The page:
Colin Boettcher

Spectroscopic Characterization of the Active Site of γ-Glutamylcysteine Synthetase

Biochem/MBC, Dr. Kelly

Colin Boettcher

About My Research:

Glutathione is a molecule that is important due to its protective, antioxidant activity within human cells. However, it has also been linked to resistance to chemotherapy. Under the direction of Dr. Brenda Kelly, I have been investigating one enzyme that is in part responsible for making glutathione, γ-glutamylcysteine (γ-GCS). If we can inhibit the γ-GCS enzyme in select cells, then chemotherapeutic drug resistance may be reduced. Our project examines the effects of substrate analogs (molecules that could mimic the natural substrate for the enzyme) on γ-GCS purified from the bacterium E. coli. We indirectly monitor γ-GCS activity by using measuring the light absorbed during chemical reactions. Comparing these data help us determine the role of substrate analogs in activation and inhibition of the enzyme γ-GCS. Further projects include measuring the vibrations of the chemical bonds themselves as they form or break. This technique (called Resonance Raman spectroscopy) will allow us to probe structural changes in the enzyme upon binding of substrate analogs and help us understand how a chemotherapy-resistance enzyme can be “fooled” for better treatment.

This research was supported by the 2007 Greater Gustavus Summer Research Fund.

In the student's own words :

"I believe that the best aspect of research at Gustavus is the close contact between the profesors and the students. This initiates an environment welcome to questions and furthering development of ideas first learned in the classroom."

Professional Abstract:

Glutathione plays an important biological role in detoxication in nearly all eukaryotes. Recently, it has been implicated in chemotherapeutic resistance due to its high abundance in many cancer cells and its ability to slow or block chemotherapeutic effects. By inhibiting glutathione synthesis, cancer cells may become more susceptible to some therapeutic techniques. The enzyme, γ-glutamylcysteine synthetase (γ-GCS) catalyzes the first step in the synthesis of glutathione. In the present study, UV/Vis spectroscopy was used to identify substrate analogs that alter the activity of γ-GCS, while fluorescence spectroscopy was used to probe the effect of these analogs on the binding of natural substrates. These studies suggest that the enzyme active site contains two distinct binding sites that may be filled with a cysteine-like molecule. To further investigate the metal-binding sites of γ-GCS, preliminary titration studies with cobalt were performed for future study of the enzyme using NMR.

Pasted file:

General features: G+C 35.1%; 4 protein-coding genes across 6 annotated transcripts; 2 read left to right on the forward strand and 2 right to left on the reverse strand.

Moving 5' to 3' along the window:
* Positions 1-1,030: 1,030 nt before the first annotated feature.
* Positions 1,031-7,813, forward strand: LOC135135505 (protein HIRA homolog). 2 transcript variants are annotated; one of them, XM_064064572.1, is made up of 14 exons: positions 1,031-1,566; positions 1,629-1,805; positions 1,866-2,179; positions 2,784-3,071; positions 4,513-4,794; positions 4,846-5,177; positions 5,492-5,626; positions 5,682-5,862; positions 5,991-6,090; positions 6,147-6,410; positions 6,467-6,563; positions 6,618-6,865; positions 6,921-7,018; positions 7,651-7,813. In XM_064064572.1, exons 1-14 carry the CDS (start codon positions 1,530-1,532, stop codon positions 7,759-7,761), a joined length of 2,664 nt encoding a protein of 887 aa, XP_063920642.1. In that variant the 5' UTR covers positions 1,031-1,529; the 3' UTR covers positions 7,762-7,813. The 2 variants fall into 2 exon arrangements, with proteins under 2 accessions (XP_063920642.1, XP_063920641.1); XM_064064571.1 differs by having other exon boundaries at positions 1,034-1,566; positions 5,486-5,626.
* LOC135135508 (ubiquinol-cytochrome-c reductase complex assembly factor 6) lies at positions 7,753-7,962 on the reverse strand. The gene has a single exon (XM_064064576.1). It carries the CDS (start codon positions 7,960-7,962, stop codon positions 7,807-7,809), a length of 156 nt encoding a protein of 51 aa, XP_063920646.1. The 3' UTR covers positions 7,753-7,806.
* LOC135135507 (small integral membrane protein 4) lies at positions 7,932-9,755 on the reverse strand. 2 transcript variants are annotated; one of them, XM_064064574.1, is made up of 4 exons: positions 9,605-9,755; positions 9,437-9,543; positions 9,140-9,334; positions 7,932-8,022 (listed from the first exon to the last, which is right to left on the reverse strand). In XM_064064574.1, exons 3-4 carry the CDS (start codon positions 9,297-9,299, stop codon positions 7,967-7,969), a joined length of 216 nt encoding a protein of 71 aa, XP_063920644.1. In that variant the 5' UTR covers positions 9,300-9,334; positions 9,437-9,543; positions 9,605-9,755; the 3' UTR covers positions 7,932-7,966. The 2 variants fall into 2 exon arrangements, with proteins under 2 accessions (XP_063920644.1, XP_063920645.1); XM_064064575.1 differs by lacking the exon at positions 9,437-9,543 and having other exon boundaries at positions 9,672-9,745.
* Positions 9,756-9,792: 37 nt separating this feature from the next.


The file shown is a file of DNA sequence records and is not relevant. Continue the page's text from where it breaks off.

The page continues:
More student thoughts:

"Research at Gustavus has created stronger relationships between both fellow students and the professors who advise our work. This is important [because] these are the students and professors who are in the classroom and labs working alongside us all school year."


Colin and Kelly Rozenboom were awarded a Sigma Xi Grant-in-Aid of Research and co-presented their research at the 2008 Sigma Xi symposium and also at the 2008 Celebration of Creative Inquiry